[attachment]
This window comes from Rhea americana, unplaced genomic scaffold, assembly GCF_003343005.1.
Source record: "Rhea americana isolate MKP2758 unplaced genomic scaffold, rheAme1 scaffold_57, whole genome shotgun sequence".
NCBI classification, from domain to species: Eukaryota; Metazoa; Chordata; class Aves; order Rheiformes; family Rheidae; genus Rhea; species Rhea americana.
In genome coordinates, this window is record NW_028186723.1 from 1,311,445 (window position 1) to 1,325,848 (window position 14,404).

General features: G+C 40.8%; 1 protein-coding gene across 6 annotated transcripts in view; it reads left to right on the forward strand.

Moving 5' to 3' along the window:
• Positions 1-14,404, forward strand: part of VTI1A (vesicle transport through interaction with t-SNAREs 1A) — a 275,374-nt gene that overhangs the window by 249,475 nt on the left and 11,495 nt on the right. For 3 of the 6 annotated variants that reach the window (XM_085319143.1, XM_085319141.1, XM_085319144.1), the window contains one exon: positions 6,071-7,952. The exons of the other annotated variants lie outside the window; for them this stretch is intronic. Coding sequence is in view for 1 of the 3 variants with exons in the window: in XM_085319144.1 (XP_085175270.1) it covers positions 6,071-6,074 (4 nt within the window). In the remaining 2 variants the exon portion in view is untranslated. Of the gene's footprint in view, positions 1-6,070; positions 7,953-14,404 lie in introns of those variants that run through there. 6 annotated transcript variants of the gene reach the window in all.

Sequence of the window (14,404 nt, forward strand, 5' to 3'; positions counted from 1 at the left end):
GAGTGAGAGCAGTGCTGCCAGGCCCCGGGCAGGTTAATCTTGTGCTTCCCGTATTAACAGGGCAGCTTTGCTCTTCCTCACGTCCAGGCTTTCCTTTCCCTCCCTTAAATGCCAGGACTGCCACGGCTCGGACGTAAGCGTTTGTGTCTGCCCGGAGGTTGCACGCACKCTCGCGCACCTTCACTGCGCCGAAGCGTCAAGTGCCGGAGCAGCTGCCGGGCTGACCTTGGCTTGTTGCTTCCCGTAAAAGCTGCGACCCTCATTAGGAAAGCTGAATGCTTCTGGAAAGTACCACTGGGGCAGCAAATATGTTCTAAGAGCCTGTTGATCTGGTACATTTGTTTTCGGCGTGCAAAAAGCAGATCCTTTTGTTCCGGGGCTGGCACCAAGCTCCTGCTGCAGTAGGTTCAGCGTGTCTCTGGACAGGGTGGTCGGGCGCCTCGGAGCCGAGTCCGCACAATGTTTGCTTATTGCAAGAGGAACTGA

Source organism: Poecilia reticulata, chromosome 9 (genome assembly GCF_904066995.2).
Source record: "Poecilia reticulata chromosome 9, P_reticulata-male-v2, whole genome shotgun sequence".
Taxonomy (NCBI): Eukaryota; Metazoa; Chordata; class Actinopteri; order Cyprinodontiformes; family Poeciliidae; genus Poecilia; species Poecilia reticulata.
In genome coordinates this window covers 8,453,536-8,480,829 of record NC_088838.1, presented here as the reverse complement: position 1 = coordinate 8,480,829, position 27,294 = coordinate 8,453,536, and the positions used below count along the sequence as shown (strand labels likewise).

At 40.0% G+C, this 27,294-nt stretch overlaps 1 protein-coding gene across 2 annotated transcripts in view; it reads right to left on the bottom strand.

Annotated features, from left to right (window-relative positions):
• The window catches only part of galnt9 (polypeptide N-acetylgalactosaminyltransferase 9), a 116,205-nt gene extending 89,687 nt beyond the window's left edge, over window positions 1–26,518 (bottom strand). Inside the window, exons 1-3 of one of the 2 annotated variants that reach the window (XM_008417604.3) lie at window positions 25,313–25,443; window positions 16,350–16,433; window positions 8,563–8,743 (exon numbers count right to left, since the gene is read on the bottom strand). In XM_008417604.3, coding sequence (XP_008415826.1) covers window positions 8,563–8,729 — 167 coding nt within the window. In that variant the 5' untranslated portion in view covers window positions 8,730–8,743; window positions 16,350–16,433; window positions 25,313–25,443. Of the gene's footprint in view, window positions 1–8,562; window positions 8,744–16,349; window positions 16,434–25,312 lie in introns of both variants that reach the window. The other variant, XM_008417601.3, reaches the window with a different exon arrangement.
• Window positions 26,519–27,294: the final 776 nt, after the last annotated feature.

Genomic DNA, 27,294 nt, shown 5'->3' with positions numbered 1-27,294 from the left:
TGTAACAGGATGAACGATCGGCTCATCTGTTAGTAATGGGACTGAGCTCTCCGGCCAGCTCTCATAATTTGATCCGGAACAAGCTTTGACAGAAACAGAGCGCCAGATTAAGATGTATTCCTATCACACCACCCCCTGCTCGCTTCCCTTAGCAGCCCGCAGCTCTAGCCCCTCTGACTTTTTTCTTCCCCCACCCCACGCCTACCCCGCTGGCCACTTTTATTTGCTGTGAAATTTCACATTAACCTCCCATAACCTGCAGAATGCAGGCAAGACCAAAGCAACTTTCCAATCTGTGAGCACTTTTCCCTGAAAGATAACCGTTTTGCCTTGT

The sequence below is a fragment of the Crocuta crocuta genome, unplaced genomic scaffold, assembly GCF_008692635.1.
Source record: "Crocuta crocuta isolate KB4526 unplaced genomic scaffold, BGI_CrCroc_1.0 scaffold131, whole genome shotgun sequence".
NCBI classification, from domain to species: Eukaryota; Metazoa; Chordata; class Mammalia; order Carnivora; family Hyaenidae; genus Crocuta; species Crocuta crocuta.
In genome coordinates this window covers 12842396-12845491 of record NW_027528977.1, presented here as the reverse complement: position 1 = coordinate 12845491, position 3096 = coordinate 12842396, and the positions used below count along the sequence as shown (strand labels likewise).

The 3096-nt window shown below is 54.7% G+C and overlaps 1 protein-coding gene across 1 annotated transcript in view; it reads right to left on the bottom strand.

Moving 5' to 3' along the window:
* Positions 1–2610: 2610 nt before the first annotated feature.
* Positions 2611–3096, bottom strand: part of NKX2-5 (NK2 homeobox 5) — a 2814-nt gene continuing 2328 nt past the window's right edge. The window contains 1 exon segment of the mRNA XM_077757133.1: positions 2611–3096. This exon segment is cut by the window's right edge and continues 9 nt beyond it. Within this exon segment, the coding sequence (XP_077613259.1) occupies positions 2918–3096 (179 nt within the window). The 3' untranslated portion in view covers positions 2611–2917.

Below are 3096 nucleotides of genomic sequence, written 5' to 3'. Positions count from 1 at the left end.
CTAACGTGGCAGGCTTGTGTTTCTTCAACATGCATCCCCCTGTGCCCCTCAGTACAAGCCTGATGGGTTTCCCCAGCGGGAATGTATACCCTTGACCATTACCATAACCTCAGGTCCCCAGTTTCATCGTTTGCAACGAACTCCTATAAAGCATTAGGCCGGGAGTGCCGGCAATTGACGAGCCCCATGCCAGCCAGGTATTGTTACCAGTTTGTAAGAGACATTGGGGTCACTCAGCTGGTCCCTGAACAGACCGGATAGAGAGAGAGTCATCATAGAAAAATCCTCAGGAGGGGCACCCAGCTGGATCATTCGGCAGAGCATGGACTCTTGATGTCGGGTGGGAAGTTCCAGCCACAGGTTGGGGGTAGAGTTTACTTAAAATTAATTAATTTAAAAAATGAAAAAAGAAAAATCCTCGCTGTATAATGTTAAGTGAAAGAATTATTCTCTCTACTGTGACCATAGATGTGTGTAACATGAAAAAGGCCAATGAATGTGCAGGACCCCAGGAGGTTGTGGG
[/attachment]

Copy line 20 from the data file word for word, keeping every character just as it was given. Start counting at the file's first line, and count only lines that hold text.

The sequence below is a fragment of the Crocuta crocuta genome, unplaced genomic scaffold, assembly GCF_008692635.1.